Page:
Adderall is a central nervous system stimulant drug. Stimulants have been approved to treat ADHD symptoms like hyperactivity, impulsive behaviors, and inattention. They do so by helping to activate the areas in your brain responsible for paying attention and by circulating certain reward chemicals like dopamine. Adderall has a history of being used illicitly, and has been called "the study drug". Sometimes used by people in hopes to boost their school, work, or athletic focus, Adderall has the potential to be habit forming and has a history of being abused. It is therefore categorized as a schedule 2 drug by the federal government. Adderall comes with it's own risks, and mixing it with alcohol is a dangerous practice. Here we will take a look at the potential hazards of mixing this chemical with alcohol.

Adderall and ADHD
ADHD is not fully understood, though it is believed that those affected by it have a disturbance in the connections of the brain that link to self-control, attention, and impulse. ADHD has been linked to reduced levels of dopamine and norepinephrine in the brain. These neurotransmitters are part of your body’s reward system. Both chemicals kick in when you experience something positive like winning a prize. If you have been diagnosed with ADHD, likely you show signs of restlessness, inattentive tendancies, distraction, or impatience. Stimulant medications are the industry standard for treating ADHD symptoms. Adderall is a blend of different amphetamine salts, and is one of the most commonly prescribed ADHD medications. Stimulant medications work to increase concentration while decreasing hyperactivity and impulsiveness. They do so by increasing levels of dopamine and norepinephrine in the brain.

Abuse of Adderall
Because stimulants such as Adderall may be habit forming, some question whether their use leads to substance abuse. Treating people with ADHD with stimulant medications may actually reduce the risk of drug and alcohol abuse. A study in Pediatrics investigated the effects of ADHD psychotropic medication on risks for substance abuse disorders. They found that people treated with stimulants for ADHD experienced an drastic reduction in risk for substance abuse disorders. The study also found that untreated ADHD may be a significant risk factor for substance abuse disorders.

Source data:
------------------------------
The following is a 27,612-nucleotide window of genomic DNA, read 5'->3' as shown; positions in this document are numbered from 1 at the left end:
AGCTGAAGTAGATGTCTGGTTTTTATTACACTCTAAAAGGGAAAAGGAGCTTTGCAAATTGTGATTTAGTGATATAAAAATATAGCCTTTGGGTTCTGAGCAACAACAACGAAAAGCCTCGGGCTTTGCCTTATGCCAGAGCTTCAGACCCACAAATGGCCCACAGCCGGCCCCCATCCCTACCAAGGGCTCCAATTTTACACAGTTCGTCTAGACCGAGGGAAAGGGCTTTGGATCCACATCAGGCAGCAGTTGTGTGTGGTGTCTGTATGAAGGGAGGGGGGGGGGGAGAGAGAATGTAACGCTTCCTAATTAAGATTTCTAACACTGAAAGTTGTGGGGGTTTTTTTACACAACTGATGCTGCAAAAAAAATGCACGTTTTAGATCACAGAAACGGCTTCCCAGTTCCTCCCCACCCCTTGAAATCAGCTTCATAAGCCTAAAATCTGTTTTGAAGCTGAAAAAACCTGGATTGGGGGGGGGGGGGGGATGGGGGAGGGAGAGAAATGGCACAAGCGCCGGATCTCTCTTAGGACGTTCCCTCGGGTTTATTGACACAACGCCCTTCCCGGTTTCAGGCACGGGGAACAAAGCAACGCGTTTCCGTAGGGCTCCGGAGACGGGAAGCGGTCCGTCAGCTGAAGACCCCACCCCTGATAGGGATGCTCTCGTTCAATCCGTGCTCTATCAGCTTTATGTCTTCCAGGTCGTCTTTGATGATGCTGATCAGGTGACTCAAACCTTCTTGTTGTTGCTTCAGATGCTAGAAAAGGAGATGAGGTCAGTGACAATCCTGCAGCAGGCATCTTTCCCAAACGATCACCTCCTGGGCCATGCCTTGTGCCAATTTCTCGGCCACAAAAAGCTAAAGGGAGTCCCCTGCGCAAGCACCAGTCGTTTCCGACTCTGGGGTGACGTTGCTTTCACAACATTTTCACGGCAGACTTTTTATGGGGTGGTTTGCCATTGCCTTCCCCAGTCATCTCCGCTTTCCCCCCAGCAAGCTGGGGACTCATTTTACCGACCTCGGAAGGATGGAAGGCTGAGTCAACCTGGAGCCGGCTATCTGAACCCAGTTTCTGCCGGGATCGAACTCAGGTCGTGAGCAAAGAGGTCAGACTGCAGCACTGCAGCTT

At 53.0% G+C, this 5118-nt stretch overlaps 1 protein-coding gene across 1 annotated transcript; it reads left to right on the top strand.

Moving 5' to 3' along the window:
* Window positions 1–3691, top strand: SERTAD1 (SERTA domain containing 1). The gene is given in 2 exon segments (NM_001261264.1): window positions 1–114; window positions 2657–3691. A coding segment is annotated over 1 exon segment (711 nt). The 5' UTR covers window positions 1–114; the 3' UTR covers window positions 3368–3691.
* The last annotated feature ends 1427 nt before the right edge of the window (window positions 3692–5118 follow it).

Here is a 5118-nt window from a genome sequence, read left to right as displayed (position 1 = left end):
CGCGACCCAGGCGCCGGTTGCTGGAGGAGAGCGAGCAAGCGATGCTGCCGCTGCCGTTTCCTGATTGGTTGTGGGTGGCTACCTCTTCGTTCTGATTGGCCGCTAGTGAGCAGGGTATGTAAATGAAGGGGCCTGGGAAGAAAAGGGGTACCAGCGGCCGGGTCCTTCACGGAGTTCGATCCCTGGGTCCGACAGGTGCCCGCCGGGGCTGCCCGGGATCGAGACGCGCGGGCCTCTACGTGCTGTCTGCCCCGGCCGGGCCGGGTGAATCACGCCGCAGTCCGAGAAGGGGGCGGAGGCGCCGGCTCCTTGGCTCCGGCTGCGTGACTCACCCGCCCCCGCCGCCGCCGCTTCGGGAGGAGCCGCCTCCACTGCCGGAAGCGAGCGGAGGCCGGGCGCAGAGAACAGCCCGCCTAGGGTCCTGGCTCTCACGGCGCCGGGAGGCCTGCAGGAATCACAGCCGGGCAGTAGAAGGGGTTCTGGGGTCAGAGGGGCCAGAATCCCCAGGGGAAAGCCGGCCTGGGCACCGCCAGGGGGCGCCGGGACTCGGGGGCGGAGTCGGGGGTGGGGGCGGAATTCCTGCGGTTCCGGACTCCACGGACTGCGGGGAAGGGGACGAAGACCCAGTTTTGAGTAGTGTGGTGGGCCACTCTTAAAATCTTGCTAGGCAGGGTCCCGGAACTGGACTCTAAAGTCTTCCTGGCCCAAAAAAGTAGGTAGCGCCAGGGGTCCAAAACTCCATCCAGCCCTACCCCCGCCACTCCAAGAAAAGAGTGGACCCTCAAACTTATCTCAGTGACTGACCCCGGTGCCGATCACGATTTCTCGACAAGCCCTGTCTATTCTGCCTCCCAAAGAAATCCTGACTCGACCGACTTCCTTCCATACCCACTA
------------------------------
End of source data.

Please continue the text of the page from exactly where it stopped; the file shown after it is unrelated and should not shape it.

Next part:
Though Adderall is safe when used as directed, it does have a history of being abused. What is the largest group of abusers? College students looking for a boost in scholarly performance and a reduction in the need for sleep. According to a study in Substance Abuse Treatment, Prevention, and Policy, more than 7 percent of adults ages 18 to 49 abused medications intended for the treatment of ADHD. The same study found that most of the people who abused ADHD medications drank alcohol while using the medication.

Mixing Adderall With Alcohol
Where Adderall is a stimulant, alcohol is a depressant. This does not mean they will balance themselves out in your body. Actually, when used together, they compete in your body, and may cause many serious interactions.

Adderall can dull the sense of feeling drunk. people who use adderall and alcohol together are often unaware of just how intoxicated they are. Losing the sense that you've "had enough" can lead to social embarrassment at best, and alcohol poisoning at worst.

The use of Adderall itself has been linked with risk of heart problems. This is especially true when it is not being used as prescribed. The mixing of Adderall and alcohol can lead to many heart problems, including higher temperature, high blood pressure, increased heart rate, and irregular heartbeat.

Alcohol itself is known to cause aggressive behavior in some individuals. When Adderall is added to the mix, the effect is dangerously multiplied.

Stimulant drugs like Adderall are important factors in helping those diagnosed with ADHD live more productive lives. Adderall should only be taken as prescribed. If you have a prescription for Adderall, remember that Adderall and alcohol do not mix. Stay away from alcohol while taking your prescription.

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Author's Bio: 

Brian Wu graduated with a Bachelor of Science degree in Physiology and Neurobiology. Currently, he holds a PhD and is an MD candidate (KSOM, USC) in integrative biology and disease. He is also an experienced writer and editor for many prestigious web pages. Brian values the ability of all ages to learn from the power of stories. His mission is to write about health conditions, educational topics and life situations in an entertaining way in order to help children understand their own life conditions and daily circumstances.